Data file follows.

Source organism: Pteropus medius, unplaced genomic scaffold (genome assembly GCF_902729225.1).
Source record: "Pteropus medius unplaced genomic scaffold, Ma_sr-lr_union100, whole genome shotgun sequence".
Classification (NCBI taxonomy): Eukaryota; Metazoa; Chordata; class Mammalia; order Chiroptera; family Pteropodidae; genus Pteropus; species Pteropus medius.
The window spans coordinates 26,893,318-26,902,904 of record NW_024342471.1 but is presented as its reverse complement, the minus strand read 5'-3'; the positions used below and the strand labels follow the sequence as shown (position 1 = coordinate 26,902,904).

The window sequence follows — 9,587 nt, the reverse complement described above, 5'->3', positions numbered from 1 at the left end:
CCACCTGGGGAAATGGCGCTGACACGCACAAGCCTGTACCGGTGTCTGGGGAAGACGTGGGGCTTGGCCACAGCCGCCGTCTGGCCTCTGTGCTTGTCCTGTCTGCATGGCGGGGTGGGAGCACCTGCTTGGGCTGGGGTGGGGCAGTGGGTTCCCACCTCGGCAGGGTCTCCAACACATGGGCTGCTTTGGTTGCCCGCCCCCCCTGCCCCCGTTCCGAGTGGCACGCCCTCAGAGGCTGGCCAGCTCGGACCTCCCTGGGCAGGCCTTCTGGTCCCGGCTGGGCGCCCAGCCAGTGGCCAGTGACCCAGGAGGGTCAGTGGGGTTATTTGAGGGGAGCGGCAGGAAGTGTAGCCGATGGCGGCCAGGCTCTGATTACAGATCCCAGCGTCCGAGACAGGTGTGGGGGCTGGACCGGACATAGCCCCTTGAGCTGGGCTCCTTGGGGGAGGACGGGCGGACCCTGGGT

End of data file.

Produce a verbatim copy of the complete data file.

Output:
Source organism: Pteropus medius, unplaced genomic scaffold (genome assembly GCF_902729225.1).
Source record: "Pteropus medius unplaced genomic scaffold, Ma_sr-lr_union100, whole genome shotgun sequence".
Classification (NCBI taxonomy): Eukaryota; Metazoa; Chordata; class Mammalia; order Chiroptera; family Pteropodidae; genus Pteropus; species Pteropus medius.
The window spans coordinates 26,893,318-26,902,904 of record NW_024342471.1 but is presented as its reverse complement, the minus strand read 5'-3'; the positions used below and the strand labels follow the sequence as shown (position 1 = coordinate 26,902,904).

The window sequence follows — 9,587 nt, the reverse complement described above, 5'->3', positions numbered from 1 at the left end:
CCACCTGGGGAAATGGCGCTGACACGCACAAGCCTGTACCGGTGTCTGGGGAAGACGTGGGGCTTGGCCACAGCCGCCGTCTGGCCTCTGTGCTTGTCCTGTCTGCATGGCGGGGTGGGAGCACCTGCTTGGGCTGGGGTGGGGCAGTGGGTTCCCACCTCGGCAGGGTCTCCAACACATGGGCTGCTTTGGTTGCCCGCCCCCCCTGCCCCCGTTCCGAGTGGCACGCCCTCAGAGGCTGGCCAGCTCGGACCTCCCTGGGCAGGCCTTCTGGTCCCGGCTGGGCGCCCAGCCAGTGGCCAGTGACCCAGGAGGGTCAGTGGGGTTATTTGAGGGGAGCGGCAGGAAGTGTAGCCGATGGCGGCCAGGCTCTGATTACAGATCCCAGCGTCCGAGACAGGTGTGGGGGCTGGACCGGACATAGCCCCTTGAGCTGGGCTCCTTGGGGGAGGACGGGCGGACCCTGGGT